Digital Health Products Miss a Massive and Crucial Piece of a Person's Health


Dec 27, 2022

People using smart watch and smartphone mobile devices to track health and fitness, illustration by Wanlee Prachyapanaprai/Getty Images

Illustration by Wanlee Prachyapanaprai/Getty Images

This commentary originally appeared on USA Today on December 26, 2022.

The marketing for the Apple Watch says it all: “A healthy leap ahead.” “Here's to a healthier you.” “The future of health never looked so good.” The Apple Watch, like countless other digital health apps and wearables, is selling itself with an implicit promise of individual empowerment: that we can use this health information to take specific actions—exercising so that your heart rate reaches a certain elevated threshold, for example—that will lead to better health.

But in pitching and promising health to the individual, companies that make apps and wearables, and the customers who buy them, are focusing on the trees—and missing the rest of the forest.

In truth, we have less control over our own health than we like to think. In fact, our health is heavily influenced by our surroundings—including the health of the people around us. What this might mean for the ever-growing market of wearables is a new focus beyond the individual, to those in their household, their friends, even their whole community.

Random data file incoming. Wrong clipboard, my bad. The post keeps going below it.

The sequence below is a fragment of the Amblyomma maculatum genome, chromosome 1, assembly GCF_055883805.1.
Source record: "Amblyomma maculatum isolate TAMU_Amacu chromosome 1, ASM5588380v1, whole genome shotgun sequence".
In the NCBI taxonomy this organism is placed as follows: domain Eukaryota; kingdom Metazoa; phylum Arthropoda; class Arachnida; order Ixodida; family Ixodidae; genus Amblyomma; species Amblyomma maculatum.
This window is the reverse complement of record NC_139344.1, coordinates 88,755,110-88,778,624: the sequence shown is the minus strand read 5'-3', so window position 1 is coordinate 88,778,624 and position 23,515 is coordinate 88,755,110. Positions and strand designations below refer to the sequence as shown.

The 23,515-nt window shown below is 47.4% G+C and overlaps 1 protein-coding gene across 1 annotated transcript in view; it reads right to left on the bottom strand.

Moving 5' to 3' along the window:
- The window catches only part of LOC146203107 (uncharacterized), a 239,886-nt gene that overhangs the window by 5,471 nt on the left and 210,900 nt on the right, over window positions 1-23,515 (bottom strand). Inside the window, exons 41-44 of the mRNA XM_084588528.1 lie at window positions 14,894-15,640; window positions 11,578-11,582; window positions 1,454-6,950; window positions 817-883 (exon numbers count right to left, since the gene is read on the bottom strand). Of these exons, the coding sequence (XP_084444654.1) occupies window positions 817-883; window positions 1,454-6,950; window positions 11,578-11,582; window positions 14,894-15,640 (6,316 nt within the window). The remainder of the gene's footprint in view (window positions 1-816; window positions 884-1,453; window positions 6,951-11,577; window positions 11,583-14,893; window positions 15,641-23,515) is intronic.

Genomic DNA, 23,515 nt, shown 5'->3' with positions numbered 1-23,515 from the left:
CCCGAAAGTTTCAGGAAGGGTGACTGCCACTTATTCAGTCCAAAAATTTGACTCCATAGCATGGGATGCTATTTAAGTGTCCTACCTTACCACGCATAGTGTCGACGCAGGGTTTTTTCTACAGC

Mapping Exercises—or Diseases

By incorporating social and community factors, digital health products could better capture what goes into public health. Community-wide data from fitness trackers and other digital data already feed into some public health models.

By incorporating social and community factors, digital health products could better capture what goes into public health.

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Fitbit publishes reports that show, for example, communities where people exercise the most. Cellphone location data is sometimes used to map disease outbreaks. These models and their underlying datasets could prove to be a boon to those people and agencies responsible for protecting and improving all of our health.

Aggregated health data that reflects community-wide factors has for centuries now aided public health practitioners, allowing them to make seemingly simple improvements that nonetheless greatly impact people's lives.

Returning home from the hospitals of the mid-19th century Crimean War filled with sick and injured British soldiers, Florence Nightingale sought to use data she had meticulously collected to demonstrate the impact that community factors had on soldiers' health. Nightingale famously employed powerful graphics to convince Britain's leaders that measures to improve sanitation—such as cleaning the air, water, and sewer systems—could prevent disease and dramatically decrease deaths.

The world still faces enormous public health challenges, including the ongoing COVID-19 pandemic. But we also have new cards to play, like the vast repositories of health sensor data and powerful artificial intelligence techniques that can help us make sense of it.

Using these tools to improve health devices and apps could be a major opportunity to tackle these massive challenges.